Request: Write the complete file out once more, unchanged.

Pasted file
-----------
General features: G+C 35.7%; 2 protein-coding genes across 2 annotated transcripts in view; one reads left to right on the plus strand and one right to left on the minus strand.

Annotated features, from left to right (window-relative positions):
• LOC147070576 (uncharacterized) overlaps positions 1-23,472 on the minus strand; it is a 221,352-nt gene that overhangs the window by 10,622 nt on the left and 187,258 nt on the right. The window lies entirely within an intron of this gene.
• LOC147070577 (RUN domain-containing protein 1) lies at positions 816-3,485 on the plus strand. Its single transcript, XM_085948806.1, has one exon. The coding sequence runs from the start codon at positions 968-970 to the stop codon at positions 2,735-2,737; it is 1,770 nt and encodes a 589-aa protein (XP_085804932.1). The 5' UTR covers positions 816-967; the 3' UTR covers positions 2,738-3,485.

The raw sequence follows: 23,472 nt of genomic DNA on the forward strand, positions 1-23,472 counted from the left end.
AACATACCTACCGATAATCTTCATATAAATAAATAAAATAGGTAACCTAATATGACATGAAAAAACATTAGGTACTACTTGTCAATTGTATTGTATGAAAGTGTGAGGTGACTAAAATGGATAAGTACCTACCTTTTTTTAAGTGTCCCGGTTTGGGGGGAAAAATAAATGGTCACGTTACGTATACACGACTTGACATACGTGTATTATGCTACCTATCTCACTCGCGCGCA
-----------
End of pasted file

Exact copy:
General features: G+C 35.7%; 2 protein-coding genes across 2 annotated transcripts in view; one reads left to right on the plus strand and one right to left on the minus strand.

Annotated features, from left to right (window-relative positions):
• LOC147070576 (uncharacterized) overlaps positions 1-23,472 on the minus strand; it is a 221,352-nt gene that overhangs the window by 10,622 nt on the left and 187,258 nt on the right. The window lies entirely within an intron of this gene.
• LOC147070577 (RUN domain-containing protein 1) lies at positions 816-3,485 on the plus strand. Its single transcript, XM_085948806.1, has one exon. The coding sequence runs from the start codon at positions 968-970 to the stop codon at positions 2,735-2,737; it is 1,770 nt and encodes a 589-aa protein (XP_085804932.1). The 5' UTR covers positions 816-967; the 3' UTR covers positions 2,738-3,485.

The raw sequence follows: 23,472 nt of genomic DNA on the forward strand, positions 1-23,472 counted from the left end.
AACATACCTACCGATAATCTTCATATAAATAAATAAAATAGGTAACCTAATATGACATGAAAAAACATTAGGTACTACTTGTCAATTGTATTGTATGAAAGTGTGAGGTGACTAAAATGGATAAGTACCTACCTTTTTTTAAGTGTCCCGGTTTGGGGGGAAAAATAAATGGTCACGTTACGTATACACGACTTGACATACGTGTATTATGCTACCTATCTCACTCGCGCGCA